A new chronicle of Hitler’s rise to power is eerily familiar
You wouldn’t have expected much from the modest young man who moved to the big city from his backwater country home and ended up in an artsy halfway house peddling hand-painted postcards to pay for his next meal.
He was a lateblooming boy; a congenital late sleeper whose dad thought he was lazy and underachieving (a perception shared by many others). A dreamy kid who was bad at spelling and grammar, he was a scatterbrain who was always running late. Plus, he was terrifically boring and normal in the way he loved his mom, his sweet cakes heaped with whipped cream and his white fox terrier.
And yet from these humble beginnings emerged the man German historian Volker Ullrich calls, in his spellbinding new book “Hitler: Ascent (18891939),” a “sensationalist, popcultural icon of horror.”
Ullrich explains that part of his reason for reconsidering Hitler is that since the global entertainment industry has created a caricature designed to “send the maximum shivers down audiences’ spines,” the phenomenon of the dictator stands to lose all connection to real life.
And so over the course of 998 pages, Ullrich leads us through Hitler’s early life and his rise to power, before chillingly concluding this first of two volumes with Hitler nearly killing the Czechoslovakian president Emil Hacha during a late-night bullying session in which Hitler secured that country’s forced break-up.
Ullrich starts us off with what few details the world has about Hitler’s youth, then the disappointment that Hitler’s socialclimbing father felt about his moody son’s artsy aspirations. We quickly move to Adolf’s time in Vienna (where he lived alongside Jews in a men’s home), his gratitude to his mother’s Jewish doctor during her long and ultimately fatal battle with breast cancer, his seven years of struggle to make it as an artist and, eventually, his unimpressive military service. Then things get interesting. The somewhere-in-between perspective provides us a collection of pause-inducing facts:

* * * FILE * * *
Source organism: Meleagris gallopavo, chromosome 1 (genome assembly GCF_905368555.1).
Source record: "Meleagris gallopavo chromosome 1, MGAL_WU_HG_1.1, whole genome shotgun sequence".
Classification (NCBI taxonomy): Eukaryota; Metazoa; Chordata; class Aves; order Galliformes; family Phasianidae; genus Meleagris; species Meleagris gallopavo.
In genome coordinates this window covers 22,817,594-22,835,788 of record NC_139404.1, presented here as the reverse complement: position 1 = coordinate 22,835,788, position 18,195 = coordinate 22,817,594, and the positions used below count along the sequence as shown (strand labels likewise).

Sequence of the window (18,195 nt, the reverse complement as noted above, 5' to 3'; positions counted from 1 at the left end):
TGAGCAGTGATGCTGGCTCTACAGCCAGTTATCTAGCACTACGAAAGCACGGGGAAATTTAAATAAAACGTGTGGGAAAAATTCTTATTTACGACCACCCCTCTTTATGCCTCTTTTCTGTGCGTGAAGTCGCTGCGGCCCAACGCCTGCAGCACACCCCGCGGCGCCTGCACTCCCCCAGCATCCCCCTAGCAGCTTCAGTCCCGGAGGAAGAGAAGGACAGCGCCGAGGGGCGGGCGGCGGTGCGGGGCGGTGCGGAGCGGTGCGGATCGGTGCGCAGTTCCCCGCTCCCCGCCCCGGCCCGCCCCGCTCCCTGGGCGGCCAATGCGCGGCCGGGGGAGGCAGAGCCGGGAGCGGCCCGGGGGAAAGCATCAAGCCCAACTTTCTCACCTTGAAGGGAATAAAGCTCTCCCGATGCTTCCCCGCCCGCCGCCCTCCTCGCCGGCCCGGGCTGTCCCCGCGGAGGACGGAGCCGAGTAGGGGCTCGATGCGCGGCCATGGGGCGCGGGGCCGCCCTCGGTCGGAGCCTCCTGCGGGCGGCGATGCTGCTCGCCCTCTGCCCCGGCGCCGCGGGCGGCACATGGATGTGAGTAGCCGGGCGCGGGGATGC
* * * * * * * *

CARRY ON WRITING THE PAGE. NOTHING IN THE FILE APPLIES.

• Hitler blamed globalism for Germany’s economic woes and cast its political leaders as “tools of ‘international stock-market and interest capital,’ which held Germany in its clutches and was sucking the lifeblood out of the country.”
• He liked to depict himself as a man of the people — and said he envisioned a classless society — but he lived a resoundingly lavish lifestyle and, Ullrich says, “actually despised the masses, which he regarded as nothing more than a tool to be manipulated to achieve his political ambitions.”
• He was disliked by many yet still intrigued them. “Even those who found his political radicalism repellent regarded him a fascinating object of study, whose mere presence guaranteed an evening’s entertainment,” Ullrich wrote. “Thus he was passed from one salon to another, where he elicited a mixture of spine-tingling excitement and half-concealed amusement.”
If this all sounds eerily familiar, well, yes.
And that’s why this book is so important right now.
Ullrich deals with the question of whether Hitler should be depicted as a human being rather than a monster by deciding that portraying him as a person actually makes him more horrific.
Quoting historian Eberhard Jackel, Ullrich illustrates why we must look to our past to prevent future horrors: “Hitler will always be with us, with those who survived, those who came afterwards and even those yet to be born. He is present — not as a living figure, but as an eternal cautionary monument to what human beings are capable of.”